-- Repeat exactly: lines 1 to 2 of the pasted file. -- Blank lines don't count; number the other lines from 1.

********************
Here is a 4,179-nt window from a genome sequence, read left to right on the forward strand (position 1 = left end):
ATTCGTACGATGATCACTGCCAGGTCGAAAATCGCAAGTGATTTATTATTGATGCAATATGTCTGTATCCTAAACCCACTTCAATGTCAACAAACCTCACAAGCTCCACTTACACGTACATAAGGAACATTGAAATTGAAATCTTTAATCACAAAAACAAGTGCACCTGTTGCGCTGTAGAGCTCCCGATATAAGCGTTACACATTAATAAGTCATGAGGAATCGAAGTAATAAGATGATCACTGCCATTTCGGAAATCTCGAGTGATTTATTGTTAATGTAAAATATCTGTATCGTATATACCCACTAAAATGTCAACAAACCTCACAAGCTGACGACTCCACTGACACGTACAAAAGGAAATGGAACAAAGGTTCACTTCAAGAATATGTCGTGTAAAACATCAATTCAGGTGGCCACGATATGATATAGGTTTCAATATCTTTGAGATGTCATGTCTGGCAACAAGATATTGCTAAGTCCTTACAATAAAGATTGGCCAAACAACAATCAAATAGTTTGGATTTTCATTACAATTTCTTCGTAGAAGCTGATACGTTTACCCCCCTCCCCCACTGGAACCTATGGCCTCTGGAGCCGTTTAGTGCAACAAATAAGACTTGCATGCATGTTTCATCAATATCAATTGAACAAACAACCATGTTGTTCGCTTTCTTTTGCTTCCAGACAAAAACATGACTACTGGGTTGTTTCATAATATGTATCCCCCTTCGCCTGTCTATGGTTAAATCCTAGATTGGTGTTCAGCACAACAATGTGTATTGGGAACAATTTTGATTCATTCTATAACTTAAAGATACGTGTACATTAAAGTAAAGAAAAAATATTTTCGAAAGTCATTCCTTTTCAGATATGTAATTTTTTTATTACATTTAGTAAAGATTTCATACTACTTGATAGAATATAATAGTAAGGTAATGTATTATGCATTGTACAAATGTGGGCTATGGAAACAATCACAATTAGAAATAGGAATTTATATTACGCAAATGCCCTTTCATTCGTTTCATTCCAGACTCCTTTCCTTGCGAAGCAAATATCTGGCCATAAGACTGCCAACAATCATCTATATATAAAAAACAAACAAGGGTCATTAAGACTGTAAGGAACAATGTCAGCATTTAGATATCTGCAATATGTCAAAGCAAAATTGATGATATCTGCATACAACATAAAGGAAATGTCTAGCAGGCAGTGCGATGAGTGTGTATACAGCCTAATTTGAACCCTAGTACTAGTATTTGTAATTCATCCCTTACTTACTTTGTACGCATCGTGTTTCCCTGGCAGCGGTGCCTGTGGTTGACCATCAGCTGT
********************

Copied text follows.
Here is a 4,179-nt window from a genome sequence, read left to right on the forward strand (position 1 = left end):
ATTCGTACGATGATCACTGCCAGGTCGAAAATCGCAAGTGATTTATTATTGATGCAATATGTCTGTATCCTAAACCCACTTCAATGTCAACAAACCTCACAAGCTCCACTTACACGTACATAAGGAACATTGAAATTGAAATCTTTAATCACAAAAACAAGTGCACCTGTTGCGCTGTAGAGCTCCCGATATAAGCGTTACACATTAATAAGTCATGAGGAATCGAAGTAATAAGATGATCACTGCCATTTCGGAAATCTCGAGTGATTTATTGTTAATGTAAAATATCTGTATCGTATATACCCACTAAAATGTCAACAAACCTCACAAGCTGACGACTCCACTGACACGTACAAAAGGAAATGGAACAAAGGTTCACTTCAAGAATATGTCGTGTAAAACATCAATTCAGGTGGCCACGATATGATATAGGTTTCAATATCTTTGAGATGTCATGTCTGGCAACAAGATATTGCTAAGTCCTTACAATAAAGATTGGCCAAACAACAATCAAATAGTTTGGATTTTCATTACAATTTCTTCGTAGAAGCTGATACGTTTACCCCCCTCCCCCACTGGAACCTATGGCCTCTGGAGCCGTTTAGTGCAACAAATAAGACTTGCATGCATGTTTCATCAATATCAATTGAACAAACAACCATGTTGTTCGCTTTCTTTTGCTTCCAGACAAAAACATGACTACTGGGTTGTTTCATAATATGTATCCCCCTTCGCCTGTCTATGGTTAAATCCTAGATTGGTGTTCAGCACAACAATGTGTATTGGGAACAATTTTGATTCATTCTATAACTTAAAGATACGTGTACATTAAAGTAAAGAAAAAATATTTTCGAAAGTCATTCCTTTTCAGATATGTAATTTTTTTATTACATTTAGTAAAGATTTCATACTACTTGATAGAATATAATAGTAAGGTAATGTATTATGCATTGTACAAATGTGGGCTATGGAAACAATCACAATTAGAAATAGGAATTTATATTACGCAAATGCCCTTTCATTCGTTTCATTCCAGACTCCTTTCCTTGCGAAGCAAATATCTGGCCATAAGACTGCCAACAATCATCTATATATAAAAAACAAACAAGGGTCATTAAGACTGTAAGGAACAATGTCAGCATTTAGATATCTGCAATATGTCAAAGCAAAATTGATGATATCTGCATACAACATAAAGGAAATGTCTAGCAGGCAGTGCGATGAGTGTGTATACAGCCTAATTTGAACCCTAGTACTAGTATTTGTAATTCATCCCTTACTTACTTTGTACGCATCGTGTTTCCCTGGCAGCGGTGCCTGTGGTTGACCATCAGCTGT